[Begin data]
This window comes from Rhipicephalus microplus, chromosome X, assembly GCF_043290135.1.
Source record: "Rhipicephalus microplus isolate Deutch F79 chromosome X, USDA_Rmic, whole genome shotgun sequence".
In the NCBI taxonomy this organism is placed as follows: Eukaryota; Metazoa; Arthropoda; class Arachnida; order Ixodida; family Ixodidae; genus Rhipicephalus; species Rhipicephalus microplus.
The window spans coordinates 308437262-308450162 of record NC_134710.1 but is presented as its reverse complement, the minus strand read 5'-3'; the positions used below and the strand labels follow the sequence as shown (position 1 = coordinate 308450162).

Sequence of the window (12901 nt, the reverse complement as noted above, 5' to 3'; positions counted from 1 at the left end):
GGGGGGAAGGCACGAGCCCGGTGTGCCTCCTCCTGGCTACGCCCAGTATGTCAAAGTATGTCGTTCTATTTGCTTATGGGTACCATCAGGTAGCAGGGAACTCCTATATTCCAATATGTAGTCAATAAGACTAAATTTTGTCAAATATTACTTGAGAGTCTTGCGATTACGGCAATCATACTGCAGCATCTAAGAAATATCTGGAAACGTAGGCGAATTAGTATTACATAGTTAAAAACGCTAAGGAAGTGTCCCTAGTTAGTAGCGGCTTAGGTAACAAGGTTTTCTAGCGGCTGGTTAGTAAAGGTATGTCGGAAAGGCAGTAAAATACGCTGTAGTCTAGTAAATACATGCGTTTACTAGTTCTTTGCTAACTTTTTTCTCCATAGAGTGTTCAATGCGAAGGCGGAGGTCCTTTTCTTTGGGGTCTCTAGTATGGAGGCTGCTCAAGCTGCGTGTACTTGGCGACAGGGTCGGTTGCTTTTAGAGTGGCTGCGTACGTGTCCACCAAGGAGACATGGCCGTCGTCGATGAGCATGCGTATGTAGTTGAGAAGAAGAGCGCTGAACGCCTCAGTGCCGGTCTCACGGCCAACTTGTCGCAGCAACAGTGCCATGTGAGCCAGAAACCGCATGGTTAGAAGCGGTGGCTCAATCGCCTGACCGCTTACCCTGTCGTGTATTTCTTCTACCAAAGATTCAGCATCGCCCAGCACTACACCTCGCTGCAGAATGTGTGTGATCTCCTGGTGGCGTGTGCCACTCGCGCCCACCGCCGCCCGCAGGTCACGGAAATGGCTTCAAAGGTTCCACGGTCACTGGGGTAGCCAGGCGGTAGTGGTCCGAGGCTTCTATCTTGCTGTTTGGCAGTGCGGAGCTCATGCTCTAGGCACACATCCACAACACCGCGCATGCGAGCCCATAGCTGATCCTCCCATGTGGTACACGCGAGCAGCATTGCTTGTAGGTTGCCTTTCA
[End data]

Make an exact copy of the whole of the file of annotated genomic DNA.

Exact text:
This window comes from Rhipicephalus microplus, chromosome X, assembly GCF_043290135.1.
Source record: "Rhipicephalus microplus isolate Deutch F79 chromosome X, USDA_Rmic, whole genome shotgun sequence".
In the NCBI taxonomy this organism is placed as follows: Eukaryota; Metazoa; Arthropoda; class Arachnida; order Ixodida; family Ixodidae; genus Rhipicephalus; species Rhipicephalus microplus.
The window spans coordinates 308437262-308450162 of record NC_134710.1 but is presented as its reverse complement, the minus strand read 5'-3'; the positions used below and the strand labels follow the sequence as shown (position 1 = coordinate 308450162).

Sequence of the window (12901 nt, the reverse complement as noted above, 5' to 3'; positions counted from 1 at the left end):
GGGGGGAAGGCACGAGCCCGGTGTGCCTCCTCCTGGCTACGCCCAGTATGTCAAAGTATGTCGTTCTATTTGCTTATGGGTACCATCAGGTAGCAGGGAACTCCTATATTCCAATATGTAGTCAATAAGACTAAATTTTGTCAAATATTACTTGAGAGTCTTGCGATTACGGCAATCATACTGCAGCATCTAAGAAATATCTGGAAACGTAGGCGAATTAGTATTACATAGTTAAAAACGCTAAGGAAGTGTCCCTAGTTAGTAGCGGCTTAGGTAACAAGGTTTTCTAGCGGCTGGTTAGTAAAGGTATGTCGGAAAGGCAGTAAAATACGCTGTAGTCTAGTAAATACATGCGTTTACTAGTTCTTTGCTAACTTTTTTCTCCATAGAGTGTTCAATGCGAAGGCGGAGGTCCTTTTCTTTGGGGTCTCTAGTATGGAGGCTGCTCAAGCTGCGTGTACTTGGCGACAGGGTCGGTTGCTTTTAGAGTGGCTGCGTACGTGTCCACCAAGGAGACATGGCCGTCGTCGATGAGCATGCGTATGTAGTTGAGAAGAAGAGCGCTGAACGCCTCAGTGCCGGTCTCACGGCCAACTTGTCGCAGCAACAGTGCCATGTGAGCCAGAAACCGCATGGTTAGAAGCGGTGGCTCAATCGCCTGACCGCTTACCCTGTCGTGTATTTCTTCTACCAAAGATTCAGCATCGCCCAGCACTACACCTCGCTGCAGAATGTGTGTGATCTCCTGGTGGCGTGTGCCACTCGCGCCCACCGCCGCCCGCAGGTCACGGAAATGGCTTCAAAGGTTCCACGGTCACTGGGGTAGCCAGGCGGTAGTGGTCCGAGGCTTCTATCTTGCTGTTTGGCAGTGCGGAGCTCATGCTCTAGGCACACATCCACAACACCGCGCATGCGAGCCCATAGCTGATCCTCCCATGTGGTACACGCGAGCAGCATTGCTTGTAGGTTGCCTTTCA